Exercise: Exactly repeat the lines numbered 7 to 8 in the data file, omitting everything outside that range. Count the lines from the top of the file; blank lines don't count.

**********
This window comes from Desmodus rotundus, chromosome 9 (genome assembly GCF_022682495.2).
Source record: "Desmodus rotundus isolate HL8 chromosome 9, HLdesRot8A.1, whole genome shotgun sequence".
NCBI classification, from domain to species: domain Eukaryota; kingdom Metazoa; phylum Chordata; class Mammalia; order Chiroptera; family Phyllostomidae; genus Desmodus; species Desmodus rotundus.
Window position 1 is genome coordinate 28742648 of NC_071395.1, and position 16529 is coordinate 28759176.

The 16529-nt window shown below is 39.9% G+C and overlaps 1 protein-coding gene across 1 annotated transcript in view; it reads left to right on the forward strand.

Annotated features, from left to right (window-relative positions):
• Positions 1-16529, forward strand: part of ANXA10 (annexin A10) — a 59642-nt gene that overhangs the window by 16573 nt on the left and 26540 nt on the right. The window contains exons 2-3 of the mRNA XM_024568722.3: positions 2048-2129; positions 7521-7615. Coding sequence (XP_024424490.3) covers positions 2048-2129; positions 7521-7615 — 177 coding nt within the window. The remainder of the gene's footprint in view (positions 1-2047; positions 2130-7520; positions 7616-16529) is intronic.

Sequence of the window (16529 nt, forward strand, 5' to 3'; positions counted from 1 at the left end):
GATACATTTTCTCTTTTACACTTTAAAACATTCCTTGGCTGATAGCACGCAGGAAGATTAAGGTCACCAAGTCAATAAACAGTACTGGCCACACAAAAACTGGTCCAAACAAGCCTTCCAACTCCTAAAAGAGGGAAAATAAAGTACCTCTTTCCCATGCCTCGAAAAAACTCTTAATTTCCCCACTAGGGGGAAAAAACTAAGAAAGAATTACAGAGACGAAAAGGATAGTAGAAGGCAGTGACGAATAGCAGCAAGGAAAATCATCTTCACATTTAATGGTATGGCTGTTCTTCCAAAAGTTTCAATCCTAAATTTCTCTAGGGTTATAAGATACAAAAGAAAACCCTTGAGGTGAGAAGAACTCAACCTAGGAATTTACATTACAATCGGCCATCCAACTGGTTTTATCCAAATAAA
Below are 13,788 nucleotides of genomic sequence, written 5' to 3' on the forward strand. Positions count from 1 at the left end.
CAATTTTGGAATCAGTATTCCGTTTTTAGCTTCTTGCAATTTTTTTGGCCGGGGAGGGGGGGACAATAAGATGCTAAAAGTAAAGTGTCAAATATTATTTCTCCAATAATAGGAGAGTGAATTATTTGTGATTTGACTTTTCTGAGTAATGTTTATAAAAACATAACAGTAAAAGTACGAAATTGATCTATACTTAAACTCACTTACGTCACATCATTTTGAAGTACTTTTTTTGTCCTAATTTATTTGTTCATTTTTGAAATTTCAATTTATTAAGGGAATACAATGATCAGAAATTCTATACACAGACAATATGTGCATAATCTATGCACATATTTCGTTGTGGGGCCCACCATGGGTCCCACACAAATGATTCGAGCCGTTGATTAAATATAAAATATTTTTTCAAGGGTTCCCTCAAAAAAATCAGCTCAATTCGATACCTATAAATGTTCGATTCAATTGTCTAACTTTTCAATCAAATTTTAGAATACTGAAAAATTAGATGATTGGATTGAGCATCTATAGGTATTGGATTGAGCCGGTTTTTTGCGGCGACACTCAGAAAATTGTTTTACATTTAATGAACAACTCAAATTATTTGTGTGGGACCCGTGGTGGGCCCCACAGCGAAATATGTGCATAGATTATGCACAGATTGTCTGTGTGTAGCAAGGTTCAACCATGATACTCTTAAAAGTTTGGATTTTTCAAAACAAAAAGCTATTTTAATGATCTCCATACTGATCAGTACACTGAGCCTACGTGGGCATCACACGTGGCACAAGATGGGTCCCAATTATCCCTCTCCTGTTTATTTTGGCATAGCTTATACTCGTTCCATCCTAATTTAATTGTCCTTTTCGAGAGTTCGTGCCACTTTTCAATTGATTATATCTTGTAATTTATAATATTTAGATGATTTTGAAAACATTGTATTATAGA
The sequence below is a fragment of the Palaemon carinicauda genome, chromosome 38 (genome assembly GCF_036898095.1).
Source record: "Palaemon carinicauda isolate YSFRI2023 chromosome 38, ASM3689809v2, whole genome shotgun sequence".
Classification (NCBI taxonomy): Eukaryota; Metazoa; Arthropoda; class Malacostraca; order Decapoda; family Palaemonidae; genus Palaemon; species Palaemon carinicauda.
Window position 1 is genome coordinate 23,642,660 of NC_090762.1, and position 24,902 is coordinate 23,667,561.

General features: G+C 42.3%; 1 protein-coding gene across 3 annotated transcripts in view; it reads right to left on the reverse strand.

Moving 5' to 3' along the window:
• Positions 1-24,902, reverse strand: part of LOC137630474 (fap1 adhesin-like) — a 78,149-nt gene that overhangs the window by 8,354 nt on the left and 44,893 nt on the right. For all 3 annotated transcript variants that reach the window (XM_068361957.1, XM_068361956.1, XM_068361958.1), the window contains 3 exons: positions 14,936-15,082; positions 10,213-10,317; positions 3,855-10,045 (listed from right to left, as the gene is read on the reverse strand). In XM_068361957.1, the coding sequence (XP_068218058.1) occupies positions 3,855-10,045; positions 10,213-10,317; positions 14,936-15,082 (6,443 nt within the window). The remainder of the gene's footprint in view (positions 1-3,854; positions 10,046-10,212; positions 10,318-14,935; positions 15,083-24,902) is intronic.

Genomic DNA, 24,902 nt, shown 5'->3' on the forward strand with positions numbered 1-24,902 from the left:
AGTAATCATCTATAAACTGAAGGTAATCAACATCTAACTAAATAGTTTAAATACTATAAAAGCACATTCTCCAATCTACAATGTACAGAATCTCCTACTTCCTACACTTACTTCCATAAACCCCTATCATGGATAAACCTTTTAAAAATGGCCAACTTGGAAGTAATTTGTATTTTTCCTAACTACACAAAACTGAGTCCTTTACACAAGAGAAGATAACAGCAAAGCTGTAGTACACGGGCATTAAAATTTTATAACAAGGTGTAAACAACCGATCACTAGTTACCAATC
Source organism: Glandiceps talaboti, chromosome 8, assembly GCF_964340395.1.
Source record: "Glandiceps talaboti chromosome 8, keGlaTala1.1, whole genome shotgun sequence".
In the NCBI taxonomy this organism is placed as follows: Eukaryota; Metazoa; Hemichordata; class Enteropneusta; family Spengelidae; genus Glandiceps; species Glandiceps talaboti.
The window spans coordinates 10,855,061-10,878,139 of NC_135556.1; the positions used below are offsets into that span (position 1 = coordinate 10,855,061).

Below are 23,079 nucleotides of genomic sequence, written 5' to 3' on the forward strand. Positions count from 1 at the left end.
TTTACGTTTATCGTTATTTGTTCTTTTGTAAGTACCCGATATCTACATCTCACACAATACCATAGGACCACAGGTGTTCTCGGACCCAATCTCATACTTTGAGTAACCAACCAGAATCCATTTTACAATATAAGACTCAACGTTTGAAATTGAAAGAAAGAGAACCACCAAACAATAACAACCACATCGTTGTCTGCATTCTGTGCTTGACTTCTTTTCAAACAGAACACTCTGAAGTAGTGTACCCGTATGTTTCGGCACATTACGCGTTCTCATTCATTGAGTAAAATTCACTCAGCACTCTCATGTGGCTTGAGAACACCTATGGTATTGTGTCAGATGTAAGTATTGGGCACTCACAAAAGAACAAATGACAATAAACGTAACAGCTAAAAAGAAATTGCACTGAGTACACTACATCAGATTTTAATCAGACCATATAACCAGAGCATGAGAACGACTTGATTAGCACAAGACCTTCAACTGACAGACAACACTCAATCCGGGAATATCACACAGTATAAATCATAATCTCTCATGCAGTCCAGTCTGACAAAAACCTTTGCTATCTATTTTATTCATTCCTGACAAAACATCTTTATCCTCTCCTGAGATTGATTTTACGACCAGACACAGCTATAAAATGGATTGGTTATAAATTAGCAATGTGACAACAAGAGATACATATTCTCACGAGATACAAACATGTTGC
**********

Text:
• Positions 1-16529, forward strand: part of ANXA10 (annexin A10) — a 59642-nt gene that overhangs the window by 16573 nt on the left and 26540 nt on the right. The window contains exons 2-3 of the mRNA XM_024568722.3: positions 2048-2129; positions 7521-7615. Coding sequence (XP_024424490.3) covers positions 2048-2129; positions 7521-7615 — 177 coding nt within the window. The remainder of the gene's footprint in view (positions 1-2047; positions 2130-7520; positions 7616-16529) is intronic.

Sequence of the window (16529 nt, forward strand, 5' to 3'; positions counted from 1 at the left end):